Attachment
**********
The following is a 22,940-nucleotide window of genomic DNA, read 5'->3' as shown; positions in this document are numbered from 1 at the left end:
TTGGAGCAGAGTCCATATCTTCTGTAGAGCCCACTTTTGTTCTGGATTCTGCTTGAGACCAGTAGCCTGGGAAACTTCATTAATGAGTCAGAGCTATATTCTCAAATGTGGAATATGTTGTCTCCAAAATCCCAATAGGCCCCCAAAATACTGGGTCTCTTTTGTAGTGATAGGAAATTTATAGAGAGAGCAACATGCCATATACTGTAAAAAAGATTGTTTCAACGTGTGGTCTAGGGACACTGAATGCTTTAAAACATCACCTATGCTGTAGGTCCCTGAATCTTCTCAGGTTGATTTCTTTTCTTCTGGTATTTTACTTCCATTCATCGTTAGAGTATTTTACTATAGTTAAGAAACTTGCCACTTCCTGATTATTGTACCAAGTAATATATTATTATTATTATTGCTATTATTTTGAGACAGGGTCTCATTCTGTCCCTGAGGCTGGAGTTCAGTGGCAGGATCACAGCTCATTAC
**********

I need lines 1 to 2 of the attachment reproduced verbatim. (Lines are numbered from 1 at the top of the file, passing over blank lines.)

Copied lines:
The following is a 22,940-nucleotide window of genomic DNA, read 5'->3' as shown; positions in this document are numbered from 1 at the left end:
TTGGAGCAGAGTCCATATCTTCTGTAGAGCCCACTTTTGTTCTGGATTCTGCTTGAGACCAGTAGCCTGGGAAACTTCATTAATGAGTCAGAGCTATATTCTCAAATGTGGAATATGTTGTCTCCAAAATCCCAATAGGCCCCCAAAATACTGGGTCTCTTTTGTAGTGATAGGAAATTTATAGAGAGAGCAACATGCCATATACTGTAAAAAAGATTGTTTCAACGTGTGGTCTAGGGACACTGAATGCTTTAAAACATCACCTATGCTGTAGGTCCCTGAATCTTCTCAGGTTGATTTCTTTTCTTCTGGTATTTTACTTCCATTCATCGTTAGAGTATTTTACTATAGTTAAGAAACTTGCCACTTCCTGATTATTGTACCAAGTAATATATTATTATTATTATTGCTATTATTTTGAGACAGGGTCTCATTCTGTCCCTGAGGCTGGAGTTCAGTGGCAGGATCACAGCTCATTAC